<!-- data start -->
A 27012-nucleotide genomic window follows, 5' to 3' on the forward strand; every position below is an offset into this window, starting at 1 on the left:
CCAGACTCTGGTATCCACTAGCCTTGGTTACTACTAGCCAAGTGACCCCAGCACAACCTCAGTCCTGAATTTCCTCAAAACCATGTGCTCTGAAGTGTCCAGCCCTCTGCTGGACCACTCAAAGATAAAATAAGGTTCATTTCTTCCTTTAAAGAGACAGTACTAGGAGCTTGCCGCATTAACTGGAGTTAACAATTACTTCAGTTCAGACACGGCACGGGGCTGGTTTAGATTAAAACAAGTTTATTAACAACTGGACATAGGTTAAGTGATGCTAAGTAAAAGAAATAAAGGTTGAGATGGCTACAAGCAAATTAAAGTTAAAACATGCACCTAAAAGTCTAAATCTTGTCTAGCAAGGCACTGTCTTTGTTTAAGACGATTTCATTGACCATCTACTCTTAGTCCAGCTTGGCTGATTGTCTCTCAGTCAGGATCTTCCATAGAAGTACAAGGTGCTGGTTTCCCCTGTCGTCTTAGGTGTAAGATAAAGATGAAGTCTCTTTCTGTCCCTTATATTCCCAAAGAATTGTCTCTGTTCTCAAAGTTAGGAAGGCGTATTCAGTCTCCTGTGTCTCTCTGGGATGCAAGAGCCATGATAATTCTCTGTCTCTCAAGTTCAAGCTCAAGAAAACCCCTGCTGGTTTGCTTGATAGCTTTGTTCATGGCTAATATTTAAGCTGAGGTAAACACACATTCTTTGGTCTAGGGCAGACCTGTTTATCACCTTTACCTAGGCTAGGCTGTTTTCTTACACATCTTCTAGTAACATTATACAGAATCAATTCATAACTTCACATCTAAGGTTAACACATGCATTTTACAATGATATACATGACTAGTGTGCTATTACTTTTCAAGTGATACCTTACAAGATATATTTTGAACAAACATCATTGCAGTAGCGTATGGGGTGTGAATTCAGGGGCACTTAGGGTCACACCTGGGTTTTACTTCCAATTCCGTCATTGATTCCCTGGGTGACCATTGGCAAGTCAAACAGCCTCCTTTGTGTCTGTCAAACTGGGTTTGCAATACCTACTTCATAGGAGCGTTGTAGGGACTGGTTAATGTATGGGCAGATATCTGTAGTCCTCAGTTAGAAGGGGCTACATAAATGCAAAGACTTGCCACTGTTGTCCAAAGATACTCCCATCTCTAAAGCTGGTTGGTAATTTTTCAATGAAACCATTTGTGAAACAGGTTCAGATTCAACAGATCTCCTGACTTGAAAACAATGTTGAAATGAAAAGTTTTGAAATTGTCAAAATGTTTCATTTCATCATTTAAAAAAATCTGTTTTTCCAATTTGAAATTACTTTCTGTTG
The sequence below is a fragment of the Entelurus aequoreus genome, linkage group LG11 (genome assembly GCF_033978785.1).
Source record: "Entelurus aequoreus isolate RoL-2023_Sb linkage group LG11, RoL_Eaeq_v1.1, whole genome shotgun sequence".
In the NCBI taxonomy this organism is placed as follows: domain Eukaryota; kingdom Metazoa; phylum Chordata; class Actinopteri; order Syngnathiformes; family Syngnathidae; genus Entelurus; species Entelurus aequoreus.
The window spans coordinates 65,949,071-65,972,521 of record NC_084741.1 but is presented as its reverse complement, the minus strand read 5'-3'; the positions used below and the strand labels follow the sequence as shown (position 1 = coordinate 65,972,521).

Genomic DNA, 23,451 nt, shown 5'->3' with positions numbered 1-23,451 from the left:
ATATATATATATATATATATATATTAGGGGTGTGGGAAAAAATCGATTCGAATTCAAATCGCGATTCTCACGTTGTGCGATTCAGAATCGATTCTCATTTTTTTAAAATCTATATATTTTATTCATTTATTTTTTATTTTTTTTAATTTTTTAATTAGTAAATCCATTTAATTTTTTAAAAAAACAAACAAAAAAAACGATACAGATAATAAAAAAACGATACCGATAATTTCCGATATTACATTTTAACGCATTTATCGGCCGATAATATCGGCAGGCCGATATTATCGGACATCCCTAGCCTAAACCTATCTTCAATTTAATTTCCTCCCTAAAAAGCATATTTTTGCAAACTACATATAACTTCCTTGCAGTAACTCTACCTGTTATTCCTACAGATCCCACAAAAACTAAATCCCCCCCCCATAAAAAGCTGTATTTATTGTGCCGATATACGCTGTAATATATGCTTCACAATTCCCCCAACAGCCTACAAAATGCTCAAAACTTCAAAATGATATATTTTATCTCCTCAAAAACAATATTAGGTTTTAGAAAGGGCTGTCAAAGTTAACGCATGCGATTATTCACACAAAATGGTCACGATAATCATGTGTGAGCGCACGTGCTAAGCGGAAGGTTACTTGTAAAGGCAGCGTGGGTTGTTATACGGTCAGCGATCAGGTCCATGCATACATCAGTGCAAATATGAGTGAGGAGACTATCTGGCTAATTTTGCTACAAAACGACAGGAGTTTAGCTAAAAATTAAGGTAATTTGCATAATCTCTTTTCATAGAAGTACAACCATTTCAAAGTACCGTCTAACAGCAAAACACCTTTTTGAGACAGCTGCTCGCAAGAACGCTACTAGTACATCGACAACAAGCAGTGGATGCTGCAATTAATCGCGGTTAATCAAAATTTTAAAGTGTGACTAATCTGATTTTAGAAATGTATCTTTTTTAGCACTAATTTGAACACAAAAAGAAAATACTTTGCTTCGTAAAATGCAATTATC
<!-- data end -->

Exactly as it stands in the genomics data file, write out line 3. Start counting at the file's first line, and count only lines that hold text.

The sequence below is a fragment of the Entelurus aequoreus genome, linkage group LG11 (genome assembly GCF_033978785.1).